Those with Capgras Syndrome may even believe that their pet or their sofa (or other inanimate object) has been replaced by an imposter!
Those suffering with this disorder may experience excessive amounts of anxiety and confusion as well as anger and aggressive behavior toward the perceived fake person or household item.
Imposter syndrome or Capgras delusion is named after French psychiatrist, Joseph Capgras and was first classified in 1923. It may be caused by brain damage or lesions on the brain, or by dementia or Alzheimer’s disease.
When Every Day Is Halloween: Fregoli Syndrome
Fregoli Syndrome is slightly different from Capgras but similar.
Patients with the Fregoli delusion believe that the many people around them are actually the same person with lots of different disguises.
Imagine if your whole experience of the world felt like a flash mob but you were the only one not in on it. That’s what the Fregoli Syndrome feels like… but with a lot more paranoia and less dancing.
Fregoli syndrome was first discovered in 1927 when a woman thought her favorite actresses were disguising themselves as her friends, her employers, and even strangers around her. The doctors named the condition after a famous impersonator, Leopoldo Fregoli of Italy.
Nervous Much? 3 Major Stress Syndromes
Each disorder in this next set involves a reaction to stress, whether it’s emotional trauma or as extreme as brain injury. Sometimes stress can have an impact on our behavior and beliefs. Other times it can make us talk funny.
Mais, Oui, Monsieur: Foreign Accent Syndrome
If you’ve ever seen the episode of Friends when Ross teaches at NYU, you’re already familiar with this strange syndrome. In the episode, Ross gets so nervous on his first day as a professor that he slips into a sprightly British accent. And yes, that’s actually a thing . . . called Foreign Accent Syndrome.
In the real world this syndrome is a little different, though. It’s usually the result of brain damage caused by a stroke or injury.
The best known case of the syndrome was reported by a Norwegian neurologist, so it’s not surprising that the brain’s neurology is intimately involved in this disorder. In fact, unlike the silly case of Ross Gellar, people who actually have FAS don’t control their accent at all. It just starts coming out when they talk and remains involuntary.
This may inhibit their natural expression in some ways or confuse friends and family for a while. But at least they don’t have to keep up a gut-busting charade in front of a college classroom for nine months.
Sympathetic Tendencies: Lima Syndrome
We’ve all heard about Stockholm Syndrome, which is when hostage victims develop a fondness for their captors. But did you know this can also develop in the other direction?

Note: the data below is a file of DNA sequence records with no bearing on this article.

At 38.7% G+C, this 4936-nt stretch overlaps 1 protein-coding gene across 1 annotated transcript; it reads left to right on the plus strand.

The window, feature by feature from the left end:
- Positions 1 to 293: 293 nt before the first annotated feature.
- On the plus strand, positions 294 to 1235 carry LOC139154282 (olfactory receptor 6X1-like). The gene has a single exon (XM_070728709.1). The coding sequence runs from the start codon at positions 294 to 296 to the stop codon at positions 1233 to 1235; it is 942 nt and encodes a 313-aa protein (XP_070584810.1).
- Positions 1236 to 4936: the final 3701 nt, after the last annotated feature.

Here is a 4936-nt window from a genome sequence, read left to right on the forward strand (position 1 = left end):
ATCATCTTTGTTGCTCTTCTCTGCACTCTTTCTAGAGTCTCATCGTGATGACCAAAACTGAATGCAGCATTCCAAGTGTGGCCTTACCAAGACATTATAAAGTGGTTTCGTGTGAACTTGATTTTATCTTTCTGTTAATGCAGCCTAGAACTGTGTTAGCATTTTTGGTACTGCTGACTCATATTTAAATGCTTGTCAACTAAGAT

Yes, that’s Lima Syndrome.
Lima Syndrome takes its name from a hostage situation in Peru where the abductor developed sympathy for the hostage in a 1996 terrorist takedown at the Japanese embassy. The abductors ended up releasing the hostages after only a few hours. One perpetrator even referred to a hostage as “my friend” in the process.
It makes sense that in the highly charged situation of hostage-taking, the perpetrators might develop some emotional baggage. Their hearts gallop. Hair bristles on their arms.
They are probably in this situation of taking a hostage because they feel out of control and are trying to regain a sense of agency. And this is exactly what the hostage feels – out of control.
No matter what judgments one might make about a criminal act, it’s most easily defined as the behavior of a human being in crisis. Emotions are at their peak and the criminal’s in a vulnerable state. It makes sense, then, that the hostage taker may start empathizing with their hostages, who are also incredibly vulnerable.
Messed up, but totally true.
The Green Demon: Mad Delusional Jealousy Syndrome
Othello Syndrome, also known as Delusional Jealousy Syndrome, takes infidelity paranoia to the extreme.
In Shakespeare’s tragic play Othello, themes of jealousy swirl around dramatic characters until tragic consequences spill like blood onstage. But in Othello Syndrome, this isn’t mere fiction and can result in very real and often bloody consequences.
The afflicted evolve from mere accusations to then isolating, interrogating, and even physically harming their lover. That happens with absolutely zero evidence of their partner’s infidelity. Those with the disorder are completely obsessed with the idea of their love cheating and can’t let go of this belief no matter what is actually happening.